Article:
Scientists at the University of Melbourne have successfully implanted a special film on the corneas of sheep to restore their vision. The technique may offer an alternative to cornea transplants in people, which are in short supply and can be rejected by the host’s immune system.

The cornea—the vision-focusing layer at the front of the eye—uses specialized cells to pump out water, keeping itself clear. The eye can’t repair these cells when they are damaged by age, injury, or illness.

To help the cornea heal itself, the scientists grew its cells on a hydrogel film before inserting the cornea into the animals’ eyes through a small incision. The film biodegraded within two months, leaving the fresh new cells to uncloud the cornea.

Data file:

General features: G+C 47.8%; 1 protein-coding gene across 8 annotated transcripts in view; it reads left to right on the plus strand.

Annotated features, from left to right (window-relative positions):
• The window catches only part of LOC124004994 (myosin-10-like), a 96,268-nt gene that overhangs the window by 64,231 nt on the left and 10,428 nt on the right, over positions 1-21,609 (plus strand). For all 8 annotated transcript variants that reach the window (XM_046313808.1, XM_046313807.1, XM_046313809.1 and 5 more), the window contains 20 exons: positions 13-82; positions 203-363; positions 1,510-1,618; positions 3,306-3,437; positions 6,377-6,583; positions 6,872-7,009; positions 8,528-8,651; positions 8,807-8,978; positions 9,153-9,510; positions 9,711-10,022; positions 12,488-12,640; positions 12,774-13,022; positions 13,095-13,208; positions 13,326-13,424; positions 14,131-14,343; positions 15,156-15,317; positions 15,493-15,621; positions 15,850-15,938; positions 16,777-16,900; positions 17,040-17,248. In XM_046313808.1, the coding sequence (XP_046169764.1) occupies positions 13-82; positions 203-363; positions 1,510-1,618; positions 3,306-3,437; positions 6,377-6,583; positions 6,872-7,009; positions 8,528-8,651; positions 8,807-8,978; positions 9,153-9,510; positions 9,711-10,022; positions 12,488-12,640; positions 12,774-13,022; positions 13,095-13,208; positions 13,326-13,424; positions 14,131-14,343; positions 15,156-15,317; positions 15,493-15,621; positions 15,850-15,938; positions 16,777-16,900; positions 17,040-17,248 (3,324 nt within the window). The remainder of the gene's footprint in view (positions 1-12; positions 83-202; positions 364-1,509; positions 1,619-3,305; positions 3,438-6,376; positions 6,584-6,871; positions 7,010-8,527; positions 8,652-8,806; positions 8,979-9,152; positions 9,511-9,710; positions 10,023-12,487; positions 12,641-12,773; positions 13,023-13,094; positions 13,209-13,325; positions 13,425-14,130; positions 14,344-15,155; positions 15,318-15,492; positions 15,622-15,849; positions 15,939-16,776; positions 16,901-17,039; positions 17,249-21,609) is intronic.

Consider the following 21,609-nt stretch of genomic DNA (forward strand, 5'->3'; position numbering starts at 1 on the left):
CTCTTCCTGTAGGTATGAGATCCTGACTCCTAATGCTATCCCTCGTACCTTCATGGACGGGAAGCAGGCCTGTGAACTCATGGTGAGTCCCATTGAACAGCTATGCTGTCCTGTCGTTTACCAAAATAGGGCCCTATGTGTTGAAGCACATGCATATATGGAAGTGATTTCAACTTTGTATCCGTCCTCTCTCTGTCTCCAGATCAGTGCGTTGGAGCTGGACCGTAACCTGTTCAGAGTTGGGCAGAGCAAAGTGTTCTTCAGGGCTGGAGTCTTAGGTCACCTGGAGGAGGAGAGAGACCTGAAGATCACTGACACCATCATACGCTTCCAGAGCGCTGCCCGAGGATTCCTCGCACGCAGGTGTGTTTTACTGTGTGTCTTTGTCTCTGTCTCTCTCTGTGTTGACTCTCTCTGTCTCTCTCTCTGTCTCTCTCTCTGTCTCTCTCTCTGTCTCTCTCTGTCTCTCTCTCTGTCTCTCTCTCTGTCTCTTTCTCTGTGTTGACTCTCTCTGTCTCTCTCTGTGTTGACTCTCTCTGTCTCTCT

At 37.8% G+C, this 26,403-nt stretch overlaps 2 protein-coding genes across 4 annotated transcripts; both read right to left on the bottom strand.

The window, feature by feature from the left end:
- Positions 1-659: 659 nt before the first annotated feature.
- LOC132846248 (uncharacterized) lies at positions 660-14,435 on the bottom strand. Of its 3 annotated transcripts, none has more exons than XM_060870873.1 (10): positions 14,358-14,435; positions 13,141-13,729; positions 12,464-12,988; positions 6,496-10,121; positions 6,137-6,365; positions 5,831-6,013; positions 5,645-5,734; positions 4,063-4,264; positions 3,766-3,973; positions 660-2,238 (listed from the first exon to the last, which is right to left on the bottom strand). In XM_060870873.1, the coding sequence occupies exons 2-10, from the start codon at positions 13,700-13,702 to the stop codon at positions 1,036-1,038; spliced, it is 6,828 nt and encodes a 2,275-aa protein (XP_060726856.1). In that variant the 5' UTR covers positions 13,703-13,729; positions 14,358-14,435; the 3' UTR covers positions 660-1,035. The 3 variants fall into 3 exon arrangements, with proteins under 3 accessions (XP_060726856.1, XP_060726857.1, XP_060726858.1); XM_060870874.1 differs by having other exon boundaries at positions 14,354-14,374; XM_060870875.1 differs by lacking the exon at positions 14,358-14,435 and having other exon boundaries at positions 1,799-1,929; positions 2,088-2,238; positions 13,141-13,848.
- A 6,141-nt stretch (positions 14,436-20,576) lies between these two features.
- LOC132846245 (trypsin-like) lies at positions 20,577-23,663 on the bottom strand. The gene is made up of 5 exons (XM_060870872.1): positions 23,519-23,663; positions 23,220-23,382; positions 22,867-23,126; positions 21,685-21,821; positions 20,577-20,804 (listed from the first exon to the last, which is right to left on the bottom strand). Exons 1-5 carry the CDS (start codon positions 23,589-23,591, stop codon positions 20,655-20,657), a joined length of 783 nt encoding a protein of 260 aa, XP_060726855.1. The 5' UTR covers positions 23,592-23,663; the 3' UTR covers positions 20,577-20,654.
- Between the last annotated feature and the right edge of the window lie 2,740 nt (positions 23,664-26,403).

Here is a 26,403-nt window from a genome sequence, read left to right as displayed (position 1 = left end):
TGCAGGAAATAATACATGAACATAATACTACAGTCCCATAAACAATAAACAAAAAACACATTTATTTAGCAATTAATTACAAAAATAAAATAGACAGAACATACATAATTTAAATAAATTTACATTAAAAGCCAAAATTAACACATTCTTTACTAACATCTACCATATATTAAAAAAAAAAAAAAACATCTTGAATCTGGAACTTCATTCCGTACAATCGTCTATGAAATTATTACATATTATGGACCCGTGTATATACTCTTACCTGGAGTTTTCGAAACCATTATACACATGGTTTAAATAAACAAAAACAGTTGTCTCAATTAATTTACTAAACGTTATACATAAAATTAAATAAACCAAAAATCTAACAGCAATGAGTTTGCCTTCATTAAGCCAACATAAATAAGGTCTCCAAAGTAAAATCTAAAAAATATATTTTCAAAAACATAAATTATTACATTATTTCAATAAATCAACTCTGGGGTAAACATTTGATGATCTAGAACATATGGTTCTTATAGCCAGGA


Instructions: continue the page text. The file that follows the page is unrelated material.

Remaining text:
“Our ultimate aim is to use patients’ own cells to regenerate them on the hydrogel films we have developed, and to implant them directly in the patient’s cornea,” team-member Berkay Ozcelik told IBTimes UK. “Since it’s their own cells we are using, there is no risk of disease transmission or tissue rejection.”

Having published initial research back in 2014, the team hopes to begin human trials next year, and just received a patent for the polymer itself as well as the method through which its used.